Hibiscus denudatus (common name: pale face, rock hibiscus) is a perennial shrub of the mallow family, Malvaceae. It is in the rosemallow genus, Hibiscus.

It is found in the southwest of North America in the southwestern United States and northern Mexico in the states of extreme southeast California, southern Nevada, southern Arizona, and New Mexico, southwest Texas, Baja California-north, Sonora, Chihuahua, and Coahuila. It can be found in the Colorado and Sonoran Deserts, and in the east to the Chihuahuan Desert.

In California, Rock Hibiscus is exclusive to the southeast, the Colorado Desert-(northwestern Sonoran Desert), and neighboring Baja California state, Mexico.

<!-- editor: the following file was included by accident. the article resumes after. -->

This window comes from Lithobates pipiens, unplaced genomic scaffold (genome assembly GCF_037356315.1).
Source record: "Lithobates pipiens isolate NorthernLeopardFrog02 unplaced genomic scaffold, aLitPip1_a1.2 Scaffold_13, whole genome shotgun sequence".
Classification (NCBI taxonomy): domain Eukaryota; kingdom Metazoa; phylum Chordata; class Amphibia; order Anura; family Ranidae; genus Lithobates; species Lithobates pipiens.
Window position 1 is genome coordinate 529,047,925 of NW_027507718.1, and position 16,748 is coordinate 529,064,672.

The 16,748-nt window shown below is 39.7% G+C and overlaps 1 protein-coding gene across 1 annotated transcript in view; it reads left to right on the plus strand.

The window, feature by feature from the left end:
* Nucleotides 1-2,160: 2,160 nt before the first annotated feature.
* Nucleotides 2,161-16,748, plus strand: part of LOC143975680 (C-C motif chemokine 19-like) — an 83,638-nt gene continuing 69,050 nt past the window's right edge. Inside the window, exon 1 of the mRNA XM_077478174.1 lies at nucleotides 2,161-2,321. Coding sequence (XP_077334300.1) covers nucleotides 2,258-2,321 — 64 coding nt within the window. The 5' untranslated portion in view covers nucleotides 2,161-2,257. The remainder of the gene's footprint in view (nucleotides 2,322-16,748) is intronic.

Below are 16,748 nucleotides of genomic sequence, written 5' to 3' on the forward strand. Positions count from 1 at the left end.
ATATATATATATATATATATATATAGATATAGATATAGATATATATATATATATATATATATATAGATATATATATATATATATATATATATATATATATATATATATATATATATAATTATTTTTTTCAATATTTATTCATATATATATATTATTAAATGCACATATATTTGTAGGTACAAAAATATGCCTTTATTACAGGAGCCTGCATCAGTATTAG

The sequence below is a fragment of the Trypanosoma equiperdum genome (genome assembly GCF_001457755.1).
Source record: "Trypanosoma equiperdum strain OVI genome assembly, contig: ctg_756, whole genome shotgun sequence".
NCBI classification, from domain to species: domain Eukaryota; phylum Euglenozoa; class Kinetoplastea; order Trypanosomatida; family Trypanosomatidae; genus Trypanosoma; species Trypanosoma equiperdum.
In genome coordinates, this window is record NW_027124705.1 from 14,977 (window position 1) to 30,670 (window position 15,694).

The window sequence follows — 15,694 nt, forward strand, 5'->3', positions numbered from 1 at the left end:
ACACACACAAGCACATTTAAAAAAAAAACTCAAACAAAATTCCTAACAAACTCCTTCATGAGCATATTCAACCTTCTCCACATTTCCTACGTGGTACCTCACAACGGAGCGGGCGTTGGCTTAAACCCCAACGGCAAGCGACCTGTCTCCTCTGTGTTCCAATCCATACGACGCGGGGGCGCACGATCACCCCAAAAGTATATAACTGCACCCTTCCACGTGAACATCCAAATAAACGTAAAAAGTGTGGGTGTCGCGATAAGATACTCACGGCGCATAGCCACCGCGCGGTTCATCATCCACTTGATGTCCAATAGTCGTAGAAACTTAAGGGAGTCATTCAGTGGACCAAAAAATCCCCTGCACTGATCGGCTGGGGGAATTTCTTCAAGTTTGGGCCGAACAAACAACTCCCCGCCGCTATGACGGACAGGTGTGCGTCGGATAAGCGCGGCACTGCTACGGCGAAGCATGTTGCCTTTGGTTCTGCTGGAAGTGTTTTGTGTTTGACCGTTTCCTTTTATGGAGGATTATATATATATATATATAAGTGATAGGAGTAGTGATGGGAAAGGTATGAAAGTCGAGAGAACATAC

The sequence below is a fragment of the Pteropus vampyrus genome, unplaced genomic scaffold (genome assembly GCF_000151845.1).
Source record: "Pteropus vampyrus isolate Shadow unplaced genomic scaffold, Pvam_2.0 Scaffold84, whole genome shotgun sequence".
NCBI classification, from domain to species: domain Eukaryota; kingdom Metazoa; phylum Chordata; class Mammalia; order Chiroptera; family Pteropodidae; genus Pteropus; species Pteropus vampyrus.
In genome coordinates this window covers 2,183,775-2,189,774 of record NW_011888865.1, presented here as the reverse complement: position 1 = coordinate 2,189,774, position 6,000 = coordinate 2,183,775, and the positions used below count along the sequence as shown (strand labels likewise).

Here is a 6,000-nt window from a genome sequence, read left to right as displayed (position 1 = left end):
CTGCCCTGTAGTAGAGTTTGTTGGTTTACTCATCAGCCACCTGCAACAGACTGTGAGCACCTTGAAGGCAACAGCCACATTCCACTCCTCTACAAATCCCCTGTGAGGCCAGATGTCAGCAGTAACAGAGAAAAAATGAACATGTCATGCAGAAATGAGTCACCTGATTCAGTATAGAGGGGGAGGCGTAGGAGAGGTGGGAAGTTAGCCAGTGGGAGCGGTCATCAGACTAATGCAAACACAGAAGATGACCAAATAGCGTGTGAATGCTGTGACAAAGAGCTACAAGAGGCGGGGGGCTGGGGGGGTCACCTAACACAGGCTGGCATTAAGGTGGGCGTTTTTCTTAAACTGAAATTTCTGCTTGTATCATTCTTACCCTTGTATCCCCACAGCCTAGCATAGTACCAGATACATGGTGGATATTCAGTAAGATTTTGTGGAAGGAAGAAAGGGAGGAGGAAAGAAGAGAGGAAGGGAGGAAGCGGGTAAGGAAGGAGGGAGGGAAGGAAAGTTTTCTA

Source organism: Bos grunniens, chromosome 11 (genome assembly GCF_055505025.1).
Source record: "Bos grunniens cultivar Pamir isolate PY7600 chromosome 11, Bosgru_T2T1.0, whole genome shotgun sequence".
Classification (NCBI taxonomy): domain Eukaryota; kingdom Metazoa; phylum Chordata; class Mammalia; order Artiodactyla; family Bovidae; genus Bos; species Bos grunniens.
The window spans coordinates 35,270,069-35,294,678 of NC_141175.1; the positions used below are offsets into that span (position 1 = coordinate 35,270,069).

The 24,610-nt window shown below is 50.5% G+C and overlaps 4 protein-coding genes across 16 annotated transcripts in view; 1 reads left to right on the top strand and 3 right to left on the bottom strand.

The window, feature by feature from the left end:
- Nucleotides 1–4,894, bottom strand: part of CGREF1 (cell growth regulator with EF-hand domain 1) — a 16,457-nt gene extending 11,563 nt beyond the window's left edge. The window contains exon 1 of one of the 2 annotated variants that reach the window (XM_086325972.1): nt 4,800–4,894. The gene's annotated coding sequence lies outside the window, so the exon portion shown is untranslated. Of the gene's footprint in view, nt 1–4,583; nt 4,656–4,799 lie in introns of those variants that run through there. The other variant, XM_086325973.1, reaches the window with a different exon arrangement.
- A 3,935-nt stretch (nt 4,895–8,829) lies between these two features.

The form of the plant is somewhat straggly vertical branches reaching 2–4 feet (1.5 m), and not always a wide, full shrub. The leaves are small to 1½ in and about the same in width, and finely toothed. The leaves are medium yellow-green, hairy-surfaced, and elliptical to ovoid in shape. The flower is a pale white, hence the name paleface, or pale light lavender to light pink. The petals can be rice paper-thin, and on some plants nearly translucent; the flower petals are broad and roundish, also overlapping; the entire flower is a broad cup shape. One vertical branch will often have a terminal flower and axial flowers along the branch.

The flowers will bloom depending on seasonal temperatures starting in January to the end of late summer/fall in October.

The plant can be found in desert washes, also rocky slopes, and mesas, up to 2,000 feet (610 m) elevation. In the southwest Arizona deserts in the western Sonoran Desert, it can be found in the desert washes with desert lavender which has a similar color and shaped leaf; the desert lavender often blooms before Rock Hibiscus.

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